Kimberly Yeung, 9; Rebecca Yeung, 11
Nine-year-old Kimberly and 11-year-old Rebecca Yeung from Seattle, Washington, built a homemade “spacecraft” out of archery arrows and wood scraps, and launched it into the stratosphere via a helium balloon. They named it the Loki Lego Launcher after their late cat and a Lego figurine, and it records location coordinates, temperature, velocity, and pressure and reports the data back to the young inventors on the ground.
Sindhu Bala, 12; Ellie Englund, 12; Sydney Gralike, 13; Julianna Jones, 13; Reagan Mattison,12; Christina Yepez, 13
St. Louis, MO
These members of Girl Scout Troop #1484 from St. Louis, Missouri wanted to help a local retirement community be more environmentally friendly. They learned that 20,000 Styrofoam cups – cups that take 500 years to decompose in a landfill – were being used and disposed of every month. The team developed “Eco Bin,” a metal bin containing a non-toxic substance (d-limonene) that dissolves Styrofoam when mixed with water. An unexpected byproduct of the process is a sticky, gooey substance, which the girls bottled and branded as “GlOo” for art projects. These creations earned the girls state accolades and the chance to compete for the Global Innovation Award at FIRST Lego League Nationals. The girls are also now pursuing patents for “Eco Bin” and “GlOo.”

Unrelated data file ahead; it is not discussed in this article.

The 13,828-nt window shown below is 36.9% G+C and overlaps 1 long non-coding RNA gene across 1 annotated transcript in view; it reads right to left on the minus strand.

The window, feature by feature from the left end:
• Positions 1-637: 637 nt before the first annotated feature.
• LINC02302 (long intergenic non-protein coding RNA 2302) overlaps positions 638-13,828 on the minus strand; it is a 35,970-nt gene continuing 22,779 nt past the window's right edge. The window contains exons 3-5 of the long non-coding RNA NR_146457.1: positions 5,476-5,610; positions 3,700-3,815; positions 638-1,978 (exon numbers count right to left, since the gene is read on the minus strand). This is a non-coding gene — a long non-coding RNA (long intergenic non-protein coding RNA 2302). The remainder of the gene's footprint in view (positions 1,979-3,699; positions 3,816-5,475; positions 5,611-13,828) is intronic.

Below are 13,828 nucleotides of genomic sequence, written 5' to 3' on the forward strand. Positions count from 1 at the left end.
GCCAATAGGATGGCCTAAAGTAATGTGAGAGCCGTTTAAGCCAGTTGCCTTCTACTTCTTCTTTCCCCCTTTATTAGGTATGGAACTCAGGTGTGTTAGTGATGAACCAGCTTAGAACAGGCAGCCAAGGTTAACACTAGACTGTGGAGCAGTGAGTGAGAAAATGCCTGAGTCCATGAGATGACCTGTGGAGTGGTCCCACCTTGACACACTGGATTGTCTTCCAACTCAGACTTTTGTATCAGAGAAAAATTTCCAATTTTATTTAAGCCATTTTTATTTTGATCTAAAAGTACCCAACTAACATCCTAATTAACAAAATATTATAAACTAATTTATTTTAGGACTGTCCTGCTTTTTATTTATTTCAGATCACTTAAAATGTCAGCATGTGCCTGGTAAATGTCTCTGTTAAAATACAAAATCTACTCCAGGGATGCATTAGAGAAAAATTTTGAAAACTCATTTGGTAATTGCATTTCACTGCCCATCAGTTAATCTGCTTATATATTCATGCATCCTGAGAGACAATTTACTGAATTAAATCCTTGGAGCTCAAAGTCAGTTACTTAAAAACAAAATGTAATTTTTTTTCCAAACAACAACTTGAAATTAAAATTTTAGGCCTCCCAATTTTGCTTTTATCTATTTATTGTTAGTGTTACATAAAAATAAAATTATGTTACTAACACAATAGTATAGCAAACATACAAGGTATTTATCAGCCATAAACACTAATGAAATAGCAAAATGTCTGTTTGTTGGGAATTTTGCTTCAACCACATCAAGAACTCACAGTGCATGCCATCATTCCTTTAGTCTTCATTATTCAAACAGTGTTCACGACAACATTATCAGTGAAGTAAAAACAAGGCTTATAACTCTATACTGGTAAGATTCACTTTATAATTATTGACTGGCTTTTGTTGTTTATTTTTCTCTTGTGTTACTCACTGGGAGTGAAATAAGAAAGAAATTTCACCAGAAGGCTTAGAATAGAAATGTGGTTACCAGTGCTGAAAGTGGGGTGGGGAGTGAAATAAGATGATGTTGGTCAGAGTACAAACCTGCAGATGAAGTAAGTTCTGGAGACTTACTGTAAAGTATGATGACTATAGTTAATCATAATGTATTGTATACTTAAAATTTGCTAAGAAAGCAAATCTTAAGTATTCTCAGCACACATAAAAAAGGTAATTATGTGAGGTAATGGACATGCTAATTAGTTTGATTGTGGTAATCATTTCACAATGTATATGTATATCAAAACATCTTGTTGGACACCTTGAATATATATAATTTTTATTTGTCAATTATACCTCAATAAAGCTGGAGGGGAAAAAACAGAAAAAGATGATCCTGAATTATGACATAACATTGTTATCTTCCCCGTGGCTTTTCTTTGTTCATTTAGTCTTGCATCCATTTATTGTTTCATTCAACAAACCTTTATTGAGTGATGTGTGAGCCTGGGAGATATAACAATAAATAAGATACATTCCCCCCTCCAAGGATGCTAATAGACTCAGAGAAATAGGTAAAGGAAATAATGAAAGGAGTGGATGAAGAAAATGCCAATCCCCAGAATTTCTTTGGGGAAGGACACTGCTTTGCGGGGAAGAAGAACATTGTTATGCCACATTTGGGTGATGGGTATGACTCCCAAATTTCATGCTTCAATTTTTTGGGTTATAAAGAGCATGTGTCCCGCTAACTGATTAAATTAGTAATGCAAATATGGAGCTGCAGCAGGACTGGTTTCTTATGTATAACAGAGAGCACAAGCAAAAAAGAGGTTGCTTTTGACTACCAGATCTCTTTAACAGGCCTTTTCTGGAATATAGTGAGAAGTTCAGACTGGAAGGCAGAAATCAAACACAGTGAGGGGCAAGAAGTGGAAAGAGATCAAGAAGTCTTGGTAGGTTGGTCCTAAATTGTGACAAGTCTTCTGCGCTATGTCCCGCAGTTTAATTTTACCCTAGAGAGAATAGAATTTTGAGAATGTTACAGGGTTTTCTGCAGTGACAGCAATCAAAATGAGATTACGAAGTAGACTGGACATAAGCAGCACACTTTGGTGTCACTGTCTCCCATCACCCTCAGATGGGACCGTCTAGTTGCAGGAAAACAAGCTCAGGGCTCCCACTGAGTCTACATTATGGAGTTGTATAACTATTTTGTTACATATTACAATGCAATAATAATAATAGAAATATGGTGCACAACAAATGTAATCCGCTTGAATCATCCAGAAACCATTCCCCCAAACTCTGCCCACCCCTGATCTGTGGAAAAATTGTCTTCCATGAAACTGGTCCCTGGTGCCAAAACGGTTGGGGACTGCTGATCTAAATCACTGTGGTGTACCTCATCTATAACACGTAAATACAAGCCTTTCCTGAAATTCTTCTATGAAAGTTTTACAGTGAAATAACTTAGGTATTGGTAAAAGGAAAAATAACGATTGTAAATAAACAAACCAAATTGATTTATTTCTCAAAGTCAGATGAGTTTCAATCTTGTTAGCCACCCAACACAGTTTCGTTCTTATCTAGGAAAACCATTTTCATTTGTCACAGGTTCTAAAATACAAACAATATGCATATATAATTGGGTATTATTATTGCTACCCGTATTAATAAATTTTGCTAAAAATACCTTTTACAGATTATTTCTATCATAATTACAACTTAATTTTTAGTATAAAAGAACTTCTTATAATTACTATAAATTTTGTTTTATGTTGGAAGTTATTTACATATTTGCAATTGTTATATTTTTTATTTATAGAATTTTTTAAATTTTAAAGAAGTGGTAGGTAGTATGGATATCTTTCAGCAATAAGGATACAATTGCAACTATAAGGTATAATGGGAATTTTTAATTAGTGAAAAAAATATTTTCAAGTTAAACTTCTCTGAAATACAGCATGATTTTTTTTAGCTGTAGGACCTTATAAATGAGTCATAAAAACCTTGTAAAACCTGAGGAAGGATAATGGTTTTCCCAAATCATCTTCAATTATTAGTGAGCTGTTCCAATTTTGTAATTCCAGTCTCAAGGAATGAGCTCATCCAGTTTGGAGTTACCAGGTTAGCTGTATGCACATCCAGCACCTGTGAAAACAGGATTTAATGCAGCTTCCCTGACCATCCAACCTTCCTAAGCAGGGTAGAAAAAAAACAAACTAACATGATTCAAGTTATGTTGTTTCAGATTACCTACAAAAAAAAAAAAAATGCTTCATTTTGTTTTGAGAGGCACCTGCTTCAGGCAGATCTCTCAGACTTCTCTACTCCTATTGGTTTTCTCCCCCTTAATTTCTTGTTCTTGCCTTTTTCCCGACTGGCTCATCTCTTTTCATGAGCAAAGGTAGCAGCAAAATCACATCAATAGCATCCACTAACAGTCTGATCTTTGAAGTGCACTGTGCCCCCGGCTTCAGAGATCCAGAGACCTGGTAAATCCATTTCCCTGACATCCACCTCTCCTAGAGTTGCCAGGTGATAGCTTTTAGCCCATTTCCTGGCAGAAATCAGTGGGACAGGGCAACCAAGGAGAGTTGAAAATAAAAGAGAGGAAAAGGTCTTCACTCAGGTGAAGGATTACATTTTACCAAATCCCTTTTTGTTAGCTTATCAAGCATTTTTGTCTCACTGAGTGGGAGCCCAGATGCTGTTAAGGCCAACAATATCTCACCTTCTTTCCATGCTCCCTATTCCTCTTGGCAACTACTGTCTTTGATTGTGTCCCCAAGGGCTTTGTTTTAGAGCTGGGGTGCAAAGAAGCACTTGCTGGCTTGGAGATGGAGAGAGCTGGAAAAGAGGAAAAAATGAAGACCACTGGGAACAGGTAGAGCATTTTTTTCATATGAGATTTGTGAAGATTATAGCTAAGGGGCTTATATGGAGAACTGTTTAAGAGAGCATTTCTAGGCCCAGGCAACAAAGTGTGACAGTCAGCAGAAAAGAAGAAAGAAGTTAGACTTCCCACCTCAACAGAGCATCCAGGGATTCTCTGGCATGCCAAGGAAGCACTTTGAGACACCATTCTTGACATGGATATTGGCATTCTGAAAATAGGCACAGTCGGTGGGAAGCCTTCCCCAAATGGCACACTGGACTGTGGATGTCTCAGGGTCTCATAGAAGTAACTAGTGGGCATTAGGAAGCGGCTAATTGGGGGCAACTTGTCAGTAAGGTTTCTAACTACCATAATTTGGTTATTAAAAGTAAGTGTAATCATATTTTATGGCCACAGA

Jacob Leggette, 9
Nine-year old Jacob Leggette, of Baltimore, Maryland wanted to take on the Digital Harbor Foundation’s MiniMakers challenge, but faced they practical problem of not having a 3D printer. Jacob wrote letters to different printer companies, asking if they would donate a 3D printer in return for feedback on how easily a then-eight-year-old could use their device. His sales pitch worked, and he has been creating toys and games ever since.
Simon-Peter Frimpong, 13; Maya Max-Villard, 13; Grayson Fast, 14
Inspired by neighboring Buckley Air Force Base and, in particular, a veteran who needed a more functional prosthetic limb, these students designed and built a leg that will allow an amputee to hike, manage uneven terrain, and even skateboard. Through the use of computer design, 3D printing and interviews with the veteran, the team delivered a more-functional artificial limb, earning them a spot as finalists in the Samsung Solve for Tomorrow national competition. The team hails from Horizon Middle School in Aurora, CO, a school with students representing 56 countries speaking 35 languages.
Siobhan Garry, 17; Mona Fariborzi, 17; Lauren Mori, 17; Bansi Parekh, 17; McKenna Stamp, 18
San Diego, CA
For high school students, navigating gender identity, and sexual and romantic orientation can be an isolating and difficult journey. To create a more positive and welcoming environment, a group of teen programmers created Spectrum, an Android app that attempts to provide a social media network for the LGBT community, especially younger users looking for a safe support system.
529 14th St. NW
Washington DC 20045